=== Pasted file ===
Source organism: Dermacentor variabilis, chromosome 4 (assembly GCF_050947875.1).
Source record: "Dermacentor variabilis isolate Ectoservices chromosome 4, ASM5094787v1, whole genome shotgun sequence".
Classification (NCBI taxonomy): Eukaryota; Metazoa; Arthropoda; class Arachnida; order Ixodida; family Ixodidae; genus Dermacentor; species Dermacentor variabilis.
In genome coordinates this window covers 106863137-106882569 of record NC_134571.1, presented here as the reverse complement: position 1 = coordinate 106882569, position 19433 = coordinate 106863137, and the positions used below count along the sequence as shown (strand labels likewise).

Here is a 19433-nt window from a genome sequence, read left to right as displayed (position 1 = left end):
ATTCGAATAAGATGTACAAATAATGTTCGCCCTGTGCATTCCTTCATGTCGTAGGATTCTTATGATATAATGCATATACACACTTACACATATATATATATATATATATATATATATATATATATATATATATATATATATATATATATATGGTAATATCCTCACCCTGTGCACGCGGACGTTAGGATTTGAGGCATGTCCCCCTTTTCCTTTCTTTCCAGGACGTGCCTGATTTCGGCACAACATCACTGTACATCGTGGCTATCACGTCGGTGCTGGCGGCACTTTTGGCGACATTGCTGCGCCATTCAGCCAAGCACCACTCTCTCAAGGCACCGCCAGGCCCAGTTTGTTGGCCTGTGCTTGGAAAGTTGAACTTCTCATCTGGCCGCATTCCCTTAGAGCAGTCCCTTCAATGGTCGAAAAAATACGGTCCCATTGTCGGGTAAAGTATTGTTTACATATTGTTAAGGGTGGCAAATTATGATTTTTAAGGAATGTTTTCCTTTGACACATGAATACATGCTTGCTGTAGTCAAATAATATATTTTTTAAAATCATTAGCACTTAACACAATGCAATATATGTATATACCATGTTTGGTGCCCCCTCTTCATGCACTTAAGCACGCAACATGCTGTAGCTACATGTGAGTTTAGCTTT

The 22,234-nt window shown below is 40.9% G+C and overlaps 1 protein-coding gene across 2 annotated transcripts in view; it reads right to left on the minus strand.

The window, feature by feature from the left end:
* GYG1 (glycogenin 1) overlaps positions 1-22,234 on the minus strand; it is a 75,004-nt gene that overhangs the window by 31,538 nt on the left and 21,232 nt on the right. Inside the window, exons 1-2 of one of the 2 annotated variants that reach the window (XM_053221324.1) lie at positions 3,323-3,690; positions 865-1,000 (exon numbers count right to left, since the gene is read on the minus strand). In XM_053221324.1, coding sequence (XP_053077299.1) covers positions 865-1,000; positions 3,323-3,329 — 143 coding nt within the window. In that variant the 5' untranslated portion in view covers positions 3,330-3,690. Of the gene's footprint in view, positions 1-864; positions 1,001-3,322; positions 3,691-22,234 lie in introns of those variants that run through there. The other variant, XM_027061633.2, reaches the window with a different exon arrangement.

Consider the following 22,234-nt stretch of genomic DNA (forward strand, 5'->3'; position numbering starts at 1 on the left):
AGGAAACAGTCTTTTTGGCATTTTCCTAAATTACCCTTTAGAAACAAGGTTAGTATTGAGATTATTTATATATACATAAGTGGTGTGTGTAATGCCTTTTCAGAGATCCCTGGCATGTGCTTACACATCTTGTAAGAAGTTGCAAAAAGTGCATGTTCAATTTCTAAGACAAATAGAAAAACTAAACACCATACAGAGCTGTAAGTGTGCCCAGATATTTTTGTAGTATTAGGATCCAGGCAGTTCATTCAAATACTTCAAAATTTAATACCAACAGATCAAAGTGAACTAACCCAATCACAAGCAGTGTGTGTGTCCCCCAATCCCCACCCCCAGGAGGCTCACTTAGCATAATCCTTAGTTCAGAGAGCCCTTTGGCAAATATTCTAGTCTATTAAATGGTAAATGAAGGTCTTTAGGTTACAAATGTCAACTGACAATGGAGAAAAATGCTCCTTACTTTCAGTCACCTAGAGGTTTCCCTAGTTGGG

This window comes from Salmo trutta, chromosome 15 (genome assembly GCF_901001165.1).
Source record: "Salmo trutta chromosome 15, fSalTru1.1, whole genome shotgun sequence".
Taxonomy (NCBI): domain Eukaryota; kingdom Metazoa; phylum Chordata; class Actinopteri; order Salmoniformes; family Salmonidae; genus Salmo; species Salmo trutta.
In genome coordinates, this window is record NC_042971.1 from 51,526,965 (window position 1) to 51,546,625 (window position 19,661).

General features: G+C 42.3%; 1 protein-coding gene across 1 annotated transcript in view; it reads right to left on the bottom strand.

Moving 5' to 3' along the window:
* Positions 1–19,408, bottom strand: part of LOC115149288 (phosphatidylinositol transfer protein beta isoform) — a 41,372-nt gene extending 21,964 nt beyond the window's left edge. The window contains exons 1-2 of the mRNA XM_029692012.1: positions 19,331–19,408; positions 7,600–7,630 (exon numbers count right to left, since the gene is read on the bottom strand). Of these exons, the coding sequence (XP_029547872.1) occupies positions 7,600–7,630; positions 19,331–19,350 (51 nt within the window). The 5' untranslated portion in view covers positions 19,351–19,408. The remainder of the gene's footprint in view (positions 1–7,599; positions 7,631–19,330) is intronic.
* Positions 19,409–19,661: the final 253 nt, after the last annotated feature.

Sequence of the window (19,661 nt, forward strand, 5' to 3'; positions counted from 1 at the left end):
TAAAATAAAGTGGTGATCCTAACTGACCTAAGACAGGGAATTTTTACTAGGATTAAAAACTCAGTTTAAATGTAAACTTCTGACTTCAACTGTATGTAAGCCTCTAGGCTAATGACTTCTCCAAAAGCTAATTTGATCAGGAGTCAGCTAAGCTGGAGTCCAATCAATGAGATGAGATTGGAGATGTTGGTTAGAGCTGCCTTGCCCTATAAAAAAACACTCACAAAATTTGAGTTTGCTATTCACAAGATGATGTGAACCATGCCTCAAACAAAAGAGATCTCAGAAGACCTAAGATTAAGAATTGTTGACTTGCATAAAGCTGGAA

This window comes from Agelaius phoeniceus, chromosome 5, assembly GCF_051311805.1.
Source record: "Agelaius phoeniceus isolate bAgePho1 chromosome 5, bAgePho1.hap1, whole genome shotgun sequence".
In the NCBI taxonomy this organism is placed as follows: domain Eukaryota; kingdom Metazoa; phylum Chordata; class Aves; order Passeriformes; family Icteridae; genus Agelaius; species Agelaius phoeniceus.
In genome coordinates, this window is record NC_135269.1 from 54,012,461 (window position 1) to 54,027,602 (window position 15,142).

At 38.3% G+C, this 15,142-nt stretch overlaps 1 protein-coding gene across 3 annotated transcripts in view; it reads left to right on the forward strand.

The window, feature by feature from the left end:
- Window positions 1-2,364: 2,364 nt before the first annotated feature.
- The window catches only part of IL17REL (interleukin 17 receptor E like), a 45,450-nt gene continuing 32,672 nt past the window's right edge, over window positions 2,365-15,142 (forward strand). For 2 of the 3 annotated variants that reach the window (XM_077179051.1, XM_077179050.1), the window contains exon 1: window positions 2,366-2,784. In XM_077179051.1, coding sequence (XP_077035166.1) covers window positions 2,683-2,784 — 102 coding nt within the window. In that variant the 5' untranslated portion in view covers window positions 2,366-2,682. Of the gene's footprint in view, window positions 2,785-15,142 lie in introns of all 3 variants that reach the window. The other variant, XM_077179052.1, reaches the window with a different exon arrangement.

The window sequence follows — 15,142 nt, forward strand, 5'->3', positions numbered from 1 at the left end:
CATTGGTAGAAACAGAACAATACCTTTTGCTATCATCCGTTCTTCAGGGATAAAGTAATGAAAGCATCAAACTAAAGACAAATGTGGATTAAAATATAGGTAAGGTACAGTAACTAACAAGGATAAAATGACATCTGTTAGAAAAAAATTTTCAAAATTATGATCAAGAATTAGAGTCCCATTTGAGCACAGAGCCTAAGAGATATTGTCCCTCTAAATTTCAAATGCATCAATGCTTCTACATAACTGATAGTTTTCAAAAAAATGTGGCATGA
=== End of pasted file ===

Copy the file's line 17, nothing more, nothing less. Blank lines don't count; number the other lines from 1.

Moving 5' to 3' along the window: